16th Karmapa, Rangjung Rigpe Dorje


The Sixteenth Karmapa shepherded his disciples and his lineage through the most traumatic upheaval that Tibetan Buddhism has faced since the time of the First Karmapa. The Sixteenth Karmapa was born in the East and died in the West. In between, not only did he set the Karma Kagyu lineage on firm and stable ground in exile, he also spread the Buddha’s teachings in the fertile soil he found farther afield, in Europe and America. With the adaptability typical of the Karmapa line, as he left his home in Tibet far behind, His Holiness was able to sow seeds of Dharma that flourished richly in the very different climate of Western minds.

On the 15th day of the 6th month of the Tibetan lunar calendar, in 1924, the Karmapa’s enduring commitment to serve sentient beings led him to take birth once again. For this sixteenth rebirth, the Karmapa chose the aristocratic Athup family, and was born in Kham—a region in eastern Tibet where the Karmapa took birth in many lifetimes, including his current lifetime as the Seventeenth Karmapa.

Meanwhile, eager to find the reincarnation of their lama—the Fifteenth Karmapa—Situ Rinpoche and Jamgön Kongtrul Rinpoche opened the prediction letter that he had left with an attendant to guide them to his next birthplace. Inside, they found a description of the location of the home, mentioning the Athup family by name and specifying the date of birth as the 15th day of the 6th month. Situ Rinpoche and Jamgön Kongtrul Rinpoche sent a search party to determine whether a child might have been born to the family on such a date. The moment they met the remarkable son of the Athup family, the search was successfully concluded. The Eleventh Tai Situpa formally recognized him as the Sixteenth Karmapa, and sought the confirmation of that identification by His Holiness the Dalai Lama. Tai Situ Rinpoche then enthroned the Gyalwang Karmapa at the age of seven at Palpung Monastery, the seat of the Tai Situpa reincarnation line. Soon thereafter, he left for central Tibet, to take up residence at the main seat at which every single Karmapa in history has resided for some period: Tsurphu Monastery.

From Tsurphu, the Gyalwang Karmapa travelled to Lhasa to meet His Holiness the Thirteenth Dalai Lama, who performed a formal hair-cutting ceremony for the Gyalwang Karmapa. During their first meeting, the Karmapa wore his Action Crown. He removed the crown in order to perform the traditional prostrations to the Dalai Lama. When the Sixteenth Karmapa had completed his prostrations, His Holiness the Dalai Lama asked his chief minister why the Karmapa had not removed his second hat to prostrate. Astonished, the minister replied that the Gyalwang Karmapa had been completely bare-headed. When the Dalai Lama explained that the Karmapa had only removed the Action Crown, but not his other crown, all present realized that the Thirteenth Dalai Lama had been able to perceive the Naturally Appearing Wisdom Crown that all Karmapas bear, but only those of pure view actually perceive. In 1955, in his own next life as the Fourteenth, the Dalai Lama visited Tsurphu to receive the Black Crown Ceremony from the Sixteenth Karmapa.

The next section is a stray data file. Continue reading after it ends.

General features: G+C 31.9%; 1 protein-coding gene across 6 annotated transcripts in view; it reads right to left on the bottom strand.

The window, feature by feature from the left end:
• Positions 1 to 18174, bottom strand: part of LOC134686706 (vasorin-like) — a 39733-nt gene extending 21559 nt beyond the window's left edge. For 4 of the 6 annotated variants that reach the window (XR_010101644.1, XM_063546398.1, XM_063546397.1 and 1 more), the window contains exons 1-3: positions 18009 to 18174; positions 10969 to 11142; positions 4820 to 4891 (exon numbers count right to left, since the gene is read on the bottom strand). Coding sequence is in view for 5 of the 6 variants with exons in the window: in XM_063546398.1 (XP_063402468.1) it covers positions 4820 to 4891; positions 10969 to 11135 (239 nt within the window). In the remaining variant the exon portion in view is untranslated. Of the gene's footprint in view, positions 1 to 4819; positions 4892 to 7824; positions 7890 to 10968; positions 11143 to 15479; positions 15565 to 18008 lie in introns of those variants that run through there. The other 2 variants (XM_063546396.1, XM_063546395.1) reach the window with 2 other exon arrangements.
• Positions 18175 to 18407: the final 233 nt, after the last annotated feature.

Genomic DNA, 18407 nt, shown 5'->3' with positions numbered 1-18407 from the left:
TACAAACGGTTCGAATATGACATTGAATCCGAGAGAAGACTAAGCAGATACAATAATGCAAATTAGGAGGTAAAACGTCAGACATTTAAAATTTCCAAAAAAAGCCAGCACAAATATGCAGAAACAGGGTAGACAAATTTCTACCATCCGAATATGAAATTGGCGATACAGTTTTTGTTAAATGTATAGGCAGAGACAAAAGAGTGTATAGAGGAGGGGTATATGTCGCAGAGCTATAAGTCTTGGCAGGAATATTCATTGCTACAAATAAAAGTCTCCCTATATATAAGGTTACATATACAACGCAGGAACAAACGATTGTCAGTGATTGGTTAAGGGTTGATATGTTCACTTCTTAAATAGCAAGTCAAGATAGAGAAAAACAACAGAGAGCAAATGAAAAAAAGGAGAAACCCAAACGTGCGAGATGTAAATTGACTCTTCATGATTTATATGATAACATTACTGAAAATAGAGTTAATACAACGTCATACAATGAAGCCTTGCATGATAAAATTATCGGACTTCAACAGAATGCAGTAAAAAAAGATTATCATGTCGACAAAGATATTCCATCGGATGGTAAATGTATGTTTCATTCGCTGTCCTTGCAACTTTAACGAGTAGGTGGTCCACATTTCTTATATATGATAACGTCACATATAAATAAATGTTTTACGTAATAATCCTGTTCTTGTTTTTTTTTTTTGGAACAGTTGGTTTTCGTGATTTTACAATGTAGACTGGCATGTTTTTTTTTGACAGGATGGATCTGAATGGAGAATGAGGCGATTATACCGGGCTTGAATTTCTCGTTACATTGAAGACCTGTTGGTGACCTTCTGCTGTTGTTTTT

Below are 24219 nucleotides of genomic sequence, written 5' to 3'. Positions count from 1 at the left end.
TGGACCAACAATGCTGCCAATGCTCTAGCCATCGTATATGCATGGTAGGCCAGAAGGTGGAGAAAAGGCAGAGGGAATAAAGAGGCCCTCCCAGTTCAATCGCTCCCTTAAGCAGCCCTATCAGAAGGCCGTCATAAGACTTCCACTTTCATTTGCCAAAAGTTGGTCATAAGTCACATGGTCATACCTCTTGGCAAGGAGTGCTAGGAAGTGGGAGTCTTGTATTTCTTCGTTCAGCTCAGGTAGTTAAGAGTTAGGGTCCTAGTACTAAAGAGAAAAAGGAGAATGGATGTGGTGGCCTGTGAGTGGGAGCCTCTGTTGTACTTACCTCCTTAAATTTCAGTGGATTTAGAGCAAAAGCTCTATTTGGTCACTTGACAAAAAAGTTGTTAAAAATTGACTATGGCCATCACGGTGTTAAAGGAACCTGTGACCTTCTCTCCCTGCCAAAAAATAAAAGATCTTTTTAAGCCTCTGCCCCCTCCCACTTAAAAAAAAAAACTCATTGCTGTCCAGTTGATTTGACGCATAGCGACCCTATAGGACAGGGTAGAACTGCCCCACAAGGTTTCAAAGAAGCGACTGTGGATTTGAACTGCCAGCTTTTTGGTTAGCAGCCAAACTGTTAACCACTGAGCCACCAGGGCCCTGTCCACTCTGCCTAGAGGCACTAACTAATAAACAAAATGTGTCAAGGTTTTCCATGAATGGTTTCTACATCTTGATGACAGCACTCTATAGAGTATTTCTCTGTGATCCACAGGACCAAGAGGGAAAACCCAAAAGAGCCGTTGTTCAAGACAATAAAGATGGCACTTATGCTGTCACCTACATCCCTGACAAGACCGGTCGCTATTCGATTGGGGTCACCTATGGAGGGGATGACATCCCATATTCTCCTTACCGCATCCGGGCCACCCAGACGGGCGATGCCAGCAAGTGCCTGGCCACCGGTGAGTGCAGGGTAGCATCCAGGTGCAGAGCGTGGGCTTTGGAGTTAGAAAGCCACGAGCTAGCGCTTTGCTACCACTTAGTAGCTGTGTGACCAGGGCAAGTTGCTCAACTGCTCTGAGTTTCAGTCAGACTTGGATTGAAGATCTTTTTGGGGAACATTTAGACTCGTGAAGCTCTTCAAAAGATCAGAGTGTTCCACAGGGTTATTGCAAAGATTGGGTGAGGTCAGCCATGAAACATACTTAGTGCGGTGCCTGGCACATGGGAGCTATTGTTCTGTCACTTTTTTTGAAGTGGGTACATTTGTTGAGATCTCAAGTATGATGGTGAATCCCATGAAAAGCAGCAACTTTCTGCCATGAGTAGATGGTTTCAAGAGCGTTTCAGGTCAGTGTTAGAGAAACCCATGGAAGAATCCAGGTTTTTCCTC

In the years to come, His Holiness Rangjung Rigpe Dorje received the training traditionally undergone by each Karmapa, performed the Black Crown Ceremony, and generally resumed his work of ripening the minds of sentient beings. An account from the autobiography of Khenpo Tsultrim Gyamtso Rinpoche gives a sense of His Holiness’ manner of guiding disciples. Tsultrim Gyamtso Rinpoche had been doing meditative practice, mainly chö, in a number of caves and burial grounds in the vicinity of Tsurphu. When he sought an audience with the Karmapa, he was granted a private interview at once. As Rinpoche relates in his autobiography:

“What is the essence of your mind like?” [His Holiness the Sixteenth Karmapa] asked me. Immediately my mind became free of thoughts, and, for a brief while, I could not speak. Eventually, I replied, “When I analyze my mind, I cannot find it, but, when it is resting, it possesses clarity.” He laughed and said, “Yeah, that’s it. All objects are appearance-emptiness inseparable. All mental states are clarity-emptiness inseparable. All feelings are bliss-emptiness inseparable. This is how they truly are; recognize them to be so.” For a moment, through the guru’s blessing, my mind once again became free of thoughts, and I sat silently. He gazed upon me and then said, “Practice like that in the cave.” I returned to my practice cave once again, reflecting on the meaning of his words repeatedly. I gained strong certainty that, although his words were brief, they possessed profound and vast meaning. By contemplating these profound oral instructions, from the time I received them to the present, I have come to understand that they contain the profound, essential points of the view of all sūtra and tantra.

Into Exile

From His Holiness’ words and deeds while in Tibet, it is clear that he had a certain foreknowledge of the traumatic events to come. At the age of 17, he had composed a poem that included this verse, as translated in Michele Martin’s Music in the Sky: